I know it's frustrating, but in general, I'm not familiar with many resources that go into a lot of detail about abstract plotting and story structure. That's because plot varies so tremendously between stories - the twists and turns of a mystery story are worlds apart from the twists and turns of heroic action, and a romance will be different than both of them. And within any one genre, you can still tell so many unique, individual stories, that it's extremely difficult to give generalizations more significant than "first things start moving, then they get really bad, then everything comes to a compelling conclusion."
What you can do is examine existing story structures - understand how some stories work, so you can do similar things with your own work. That's not "what points the story should hit and when" - but you can find some tried-and-true examples of structures that work. Just as an example, we recently discussed the recurring structure of House episodes.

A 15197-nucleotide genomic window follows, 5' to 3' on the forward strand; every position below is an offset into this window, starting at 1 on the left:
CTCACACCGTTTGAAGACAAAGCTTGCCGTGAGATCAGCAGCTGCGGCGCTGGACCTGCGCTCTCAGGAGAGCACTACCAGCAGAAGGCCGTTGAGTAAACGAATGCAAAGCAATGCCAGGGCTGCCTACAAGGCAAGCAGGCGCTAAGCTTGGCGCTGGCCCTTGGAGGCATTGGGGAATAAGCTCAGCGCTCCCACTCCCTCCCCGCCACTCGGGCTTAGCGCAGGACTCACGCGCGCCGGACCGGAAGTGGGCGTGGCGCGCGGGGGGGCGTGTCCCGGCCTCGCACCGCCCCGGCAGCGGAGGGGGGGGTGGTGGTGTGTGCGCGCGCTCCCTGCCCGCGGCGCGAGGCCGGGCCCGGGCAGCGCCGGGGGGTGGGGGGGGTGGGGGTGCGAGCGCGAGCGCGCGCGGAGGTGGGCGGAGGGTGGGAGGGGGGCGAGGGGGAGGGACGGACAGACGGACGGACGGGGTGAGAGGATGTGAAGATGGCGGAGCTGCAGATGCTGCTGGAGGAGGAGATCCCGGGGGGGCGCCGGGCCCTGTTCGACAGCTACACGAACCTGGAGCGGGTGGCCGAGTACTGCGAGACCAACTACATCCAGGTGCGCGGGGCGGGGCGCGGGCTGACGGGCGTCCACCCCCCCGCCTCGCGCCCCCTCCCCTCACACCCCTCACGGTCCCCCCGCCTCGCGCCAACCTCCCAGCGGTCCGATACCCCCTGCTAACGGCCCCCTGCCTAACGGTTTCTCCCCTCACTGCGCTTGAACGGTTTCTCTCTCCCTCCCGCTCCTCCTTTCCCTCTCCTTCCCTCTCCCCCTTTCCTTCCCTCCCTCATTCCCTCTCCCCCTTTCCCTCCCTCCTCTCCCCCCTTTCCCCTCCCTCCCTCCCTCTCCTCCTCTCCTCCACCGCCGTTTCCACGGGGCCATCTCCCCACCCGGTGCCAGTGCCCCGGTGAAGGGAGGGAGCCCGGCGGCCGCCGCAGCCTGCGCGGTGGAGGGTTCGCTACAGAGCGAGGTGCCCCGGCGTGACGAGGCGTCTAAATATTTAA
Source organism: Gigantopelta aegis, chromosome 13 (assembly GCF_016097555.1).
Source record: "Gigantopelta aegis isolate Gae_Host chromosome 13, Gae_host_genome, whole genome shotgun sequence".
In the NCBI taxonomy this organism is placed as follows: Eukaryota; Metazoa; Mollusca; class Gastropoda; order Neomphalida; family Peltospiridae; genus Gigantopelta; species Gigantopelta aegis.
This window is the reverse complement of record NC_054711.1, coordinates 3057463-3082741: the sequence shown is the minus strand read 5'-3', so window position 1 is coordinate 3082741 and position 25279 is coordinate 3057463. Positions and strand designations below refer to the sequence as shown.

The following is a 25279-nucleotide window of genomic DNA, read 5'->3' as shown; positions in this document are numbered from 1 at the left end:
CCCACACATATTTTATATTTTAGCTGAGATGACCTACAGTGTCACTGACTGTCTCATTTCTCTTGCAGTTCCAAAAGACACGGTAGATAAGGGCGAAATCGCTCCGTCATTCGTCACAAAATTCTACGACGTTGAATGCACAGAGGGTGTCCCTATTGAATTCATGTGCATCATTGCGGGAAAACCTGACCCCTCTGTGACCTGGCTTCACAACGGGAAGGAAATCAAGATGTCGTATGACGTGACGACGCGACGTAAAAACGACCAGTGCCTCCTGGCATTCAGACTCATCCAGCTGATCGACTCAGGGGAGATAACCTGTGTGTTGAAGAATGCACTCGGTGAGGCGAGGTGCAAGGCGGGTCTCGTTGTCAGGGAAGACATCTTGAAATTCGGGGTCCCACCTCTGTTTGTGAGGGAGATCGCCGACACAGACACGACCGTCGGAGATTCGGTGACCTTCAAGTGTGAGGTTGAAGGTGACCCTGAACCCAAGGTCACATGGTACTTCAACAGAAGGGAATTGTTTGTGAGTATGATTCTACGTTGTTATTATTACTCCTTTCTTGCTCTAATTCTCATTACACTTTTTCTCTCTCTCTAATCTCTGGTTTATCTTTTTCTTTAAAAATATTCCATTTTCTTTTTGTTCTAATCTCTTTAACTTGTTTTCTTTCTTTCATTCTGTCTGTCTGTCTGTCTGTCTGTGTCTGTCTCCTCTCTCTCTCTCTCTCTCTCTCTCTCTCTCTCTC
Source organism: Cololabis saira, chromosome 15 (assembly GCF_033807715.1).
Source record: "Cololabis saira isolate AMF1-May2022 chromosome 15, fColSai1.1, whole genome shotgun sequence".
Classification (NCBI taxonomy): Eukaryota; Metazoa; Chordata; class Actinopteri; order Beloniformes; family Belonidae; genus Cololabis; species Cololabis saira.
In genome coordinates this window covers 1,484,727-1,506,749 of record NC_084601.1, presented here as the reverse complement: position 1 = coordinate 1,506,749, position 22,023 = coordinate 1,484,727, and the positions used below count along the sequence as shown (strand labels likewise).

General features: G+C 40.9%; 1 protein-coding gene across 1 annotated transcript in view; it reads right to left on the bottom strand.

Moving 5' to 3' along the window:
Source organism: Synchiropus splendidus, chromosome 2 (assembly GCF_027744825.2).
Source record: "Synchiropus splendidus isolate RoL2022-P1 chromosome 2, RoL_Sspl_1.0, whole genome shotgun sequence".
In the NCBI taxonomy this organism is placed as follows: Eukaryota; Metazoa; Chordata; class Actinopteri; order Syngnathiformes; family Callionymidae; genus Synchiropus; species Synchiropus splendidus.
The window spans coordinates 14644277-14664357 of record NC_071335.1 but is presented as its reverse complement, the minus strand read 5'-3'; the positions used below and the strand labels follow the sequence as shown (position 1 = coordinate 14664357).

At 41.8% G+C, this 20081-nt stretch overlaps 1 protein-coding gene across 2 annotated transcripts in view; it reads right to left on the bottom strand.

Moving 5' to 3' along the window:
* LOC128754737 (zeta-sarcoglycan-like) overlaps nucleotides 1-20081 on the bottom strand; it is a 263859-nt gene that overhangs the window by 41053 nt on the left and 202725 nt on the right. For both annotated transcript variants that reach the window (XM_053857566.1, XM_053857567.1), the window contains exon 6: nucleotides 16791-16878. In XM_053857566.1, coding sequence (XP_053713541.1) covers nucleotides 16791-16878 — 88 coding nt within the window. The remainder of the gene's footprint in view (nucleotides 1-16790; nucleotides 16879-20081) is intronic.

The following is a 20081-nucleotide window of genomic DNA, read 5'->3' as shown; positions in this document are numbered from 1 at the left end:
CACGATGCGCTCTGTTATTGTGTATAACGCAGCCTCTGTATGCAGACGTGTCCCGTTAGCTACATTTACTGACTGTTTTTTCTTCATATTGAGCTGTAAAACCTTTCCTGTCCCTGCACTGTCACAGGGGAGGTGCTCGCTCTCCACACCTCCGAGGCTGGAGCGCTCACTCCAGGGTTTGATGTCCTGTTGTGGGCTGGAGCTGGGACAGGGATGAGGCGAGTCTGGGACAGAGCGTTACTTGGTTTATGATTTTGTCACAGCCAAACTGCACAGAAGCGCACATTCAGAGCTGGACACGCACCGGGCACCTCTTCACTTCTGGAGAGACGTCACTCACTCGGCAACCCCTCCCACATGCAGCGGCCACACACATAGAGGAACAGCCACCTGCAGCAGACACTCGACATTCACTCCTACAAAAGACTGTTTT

Two resources on story structuring that I can recommend:
- Plot, by Ansen Dibell, of Writers' Digest "Elements of Fiction Writing" series. Dibell discusses some great structural tools, including set-piece scenes and mirroring.
- Orson Scott Card's Character and Viewpoint and his How To Write Science Fiction and Fantasy both describe his "MICE Quotient," which is a simple categorization of plots and stories by their central focus (Milieu, Idea, Character, Event); this division makes clear how a different focus leads to a very different plot, structure and story - and can help you fit your story structure to its primary focus.
Hope these are helpful. :)